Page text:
NEWS: ARTICLES+REVIEWS

"Pinay in World Music Top 20" from Ruben Nepales with Philippine Inquirer

LOS ANGELESùFor her fourth US album, jazzipino queen Charmaine Clamor offers ôSomething Good.ö This high-spirited musical romp is on the Top 20 of the JazzWeek World Music radio chart, CharmaineÆs third straight album to have achieved a similar feat.

If you have not yet heard of Charmaine, who was born in the Philippines and was singing to bus passengers at age 3, check out ôSomething Good.ö The album is not only good; it may be her best one yet.

The Los Angeles-based singer broke out in the international music scene with her second album, ôFlippinÆ Out,ö whose opening track ôMy Funny Brown Pinayö captivated jazz and world music fans. As a result, she was featured on BBCÆs ôThe World,ö National Public RadioÆs ôWeekend Edition,ö as well as jazz and mainstream publications.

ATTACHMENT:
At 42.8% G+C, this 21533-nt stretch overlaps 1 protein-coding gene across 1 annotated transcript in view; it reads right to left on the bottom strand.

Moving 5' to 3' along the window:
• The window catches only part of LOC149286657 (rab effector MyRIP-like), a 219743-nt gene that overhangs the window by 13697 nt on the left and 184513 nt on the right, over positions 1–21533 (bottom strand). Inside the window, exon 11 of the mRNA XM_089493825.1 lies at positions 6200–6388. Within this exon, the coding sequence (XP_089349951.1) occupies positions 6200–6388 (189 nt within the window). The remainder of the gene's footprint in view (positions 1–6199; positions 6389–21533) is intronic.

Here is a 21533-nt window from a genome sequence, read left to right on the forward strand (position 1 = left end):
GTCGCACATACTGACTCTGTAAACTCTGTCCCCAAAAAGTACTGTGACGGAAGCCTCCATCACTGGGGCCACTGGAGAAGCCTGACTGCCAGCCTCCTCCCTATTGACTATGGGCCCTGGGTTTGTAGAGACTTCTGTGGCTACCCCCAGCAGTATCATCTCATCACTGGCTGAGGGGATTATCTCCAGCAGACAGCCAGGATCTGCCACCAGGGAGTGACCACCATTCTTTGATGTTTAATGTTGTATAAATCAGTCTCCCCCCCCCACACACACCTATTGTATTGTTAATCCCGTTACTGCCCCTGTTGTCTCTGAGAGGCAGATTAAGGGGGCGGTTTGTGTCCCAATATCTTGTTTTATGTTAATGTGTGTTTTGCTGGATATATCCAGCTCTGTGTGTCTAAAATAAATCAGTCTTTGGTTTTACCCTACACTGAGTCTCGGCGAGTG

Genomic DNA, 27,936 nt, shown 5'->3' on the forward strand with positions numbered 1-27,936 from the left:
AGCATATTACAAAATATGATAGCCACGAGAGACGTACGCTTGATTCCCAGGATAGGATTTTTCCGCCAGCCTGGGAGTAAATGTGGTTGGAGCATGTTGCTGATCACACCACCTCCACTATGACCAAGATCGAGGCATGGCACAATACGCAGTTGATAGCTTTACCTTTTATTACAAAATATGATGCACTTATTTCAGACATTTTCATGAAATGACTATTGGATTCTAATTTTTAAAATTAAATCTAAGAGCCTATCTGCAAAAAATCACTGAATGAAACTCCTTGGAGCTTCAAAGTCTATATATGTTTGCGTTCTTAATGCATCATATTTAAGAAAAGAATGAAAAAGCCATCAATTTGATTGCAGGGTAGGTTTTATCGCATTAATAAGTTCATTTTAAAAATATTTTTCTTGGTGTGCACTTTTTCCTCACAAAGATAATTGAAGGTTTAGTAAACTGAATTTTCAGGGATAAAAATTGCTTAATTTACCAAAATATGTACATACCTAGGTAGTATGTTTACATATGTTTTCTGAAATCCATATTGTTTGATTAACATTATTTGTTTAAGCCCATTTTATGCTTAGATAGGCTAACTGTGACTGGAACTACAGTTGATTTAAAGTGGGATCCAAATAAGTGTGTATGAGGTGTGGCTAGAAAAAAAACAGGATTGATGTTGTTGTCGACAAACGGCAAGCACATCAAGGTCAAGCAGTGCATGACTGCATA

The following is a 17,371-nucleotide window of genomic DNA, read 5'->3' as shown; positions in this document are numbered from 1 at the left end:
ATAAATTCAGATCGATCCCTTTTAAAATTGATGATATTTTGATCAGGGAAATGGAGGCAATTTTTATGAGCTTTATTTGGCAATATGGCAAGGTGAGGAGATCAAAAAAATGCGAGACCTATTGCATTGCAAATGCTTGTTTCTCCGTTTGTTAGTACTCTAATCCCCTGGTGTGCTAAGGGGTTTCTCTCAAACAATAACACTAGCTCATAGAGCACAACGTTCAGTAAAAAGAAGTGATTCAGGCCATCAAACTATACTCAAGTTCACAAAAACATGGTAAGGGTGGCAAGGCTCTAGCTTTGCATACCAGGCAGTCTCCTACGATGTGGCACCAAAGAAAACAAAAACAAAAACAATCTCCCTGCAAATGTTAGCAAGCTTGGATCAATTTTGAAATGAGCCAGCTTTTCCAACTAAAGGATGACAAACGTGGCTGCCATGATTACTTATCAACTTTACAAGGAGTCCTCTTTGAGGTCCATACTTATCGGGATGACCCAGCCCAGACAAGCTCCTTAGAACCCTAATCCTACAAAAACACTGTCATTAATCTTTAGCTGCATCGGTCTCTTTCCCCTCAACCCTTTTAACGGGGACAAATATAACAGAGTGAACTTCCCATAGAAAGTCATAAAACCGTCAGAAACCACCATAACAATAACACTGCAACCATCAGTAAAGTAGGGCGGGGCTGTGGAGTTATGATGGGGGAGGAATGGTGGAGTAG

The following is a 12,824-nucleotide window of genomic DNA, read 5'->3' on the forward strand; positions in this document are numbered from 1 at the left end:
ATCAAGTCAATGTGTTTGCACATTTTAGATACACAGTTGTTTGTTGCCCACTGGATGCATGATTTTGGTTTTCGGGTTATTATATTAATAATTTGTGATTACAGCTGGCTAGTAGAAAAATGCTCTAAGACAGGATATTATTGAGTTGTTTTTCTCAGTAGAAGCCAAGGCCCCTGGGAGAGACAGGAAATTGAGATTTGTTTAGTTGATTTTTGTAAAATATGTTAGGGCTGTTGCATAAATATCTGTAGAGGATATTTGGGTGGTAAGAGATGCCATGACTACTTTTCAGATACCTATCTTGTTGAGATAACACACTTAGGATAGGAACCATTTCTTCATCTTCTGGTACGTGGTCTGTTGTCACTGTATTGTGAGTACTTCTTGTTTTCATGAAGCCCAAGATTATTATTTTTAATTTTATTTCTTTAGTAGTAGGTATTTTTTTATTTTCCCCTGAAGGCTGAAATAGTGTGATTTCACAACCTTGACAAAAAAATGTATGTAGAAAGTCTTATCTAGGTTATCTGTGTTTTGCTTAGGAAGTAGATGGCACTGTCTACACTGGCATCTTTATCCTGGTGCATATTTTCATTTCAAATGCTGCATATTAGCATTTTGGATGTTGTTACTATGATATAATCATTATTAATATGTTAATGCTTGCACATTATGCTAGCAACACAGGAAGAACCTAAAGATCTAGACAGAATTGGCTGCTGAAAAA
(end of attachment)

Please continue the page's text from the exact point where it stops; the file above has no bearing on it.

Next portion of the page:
Charmaine, who joined Cyndi Lauper, Tori Amos and Natalie Merchant on David Byrne/Fatboy SlimÆs concept album ôHere Lies Love,ö will launch ôSomething Goodö on Saturday, Dec. 4, 8 p.m., at LAÆs premier jazz venue, Catalina Bar & Grill on Sunset Blvd.

The show is part of the 6th Annual Filipino-American Jazz & World Music Festival that opens on Friday, Dec. 3. More information is available on www.charmaineclamor.com.

Excerpts from our interview with Charmaine:

You sound like you had fun singing the tracks on this album.

This album represents who I am now as a woman, as a human being. And it defies genres and focuses only on good music, not categories... I definitely had fun bringing out all the different aspects of Charmaine Clamor.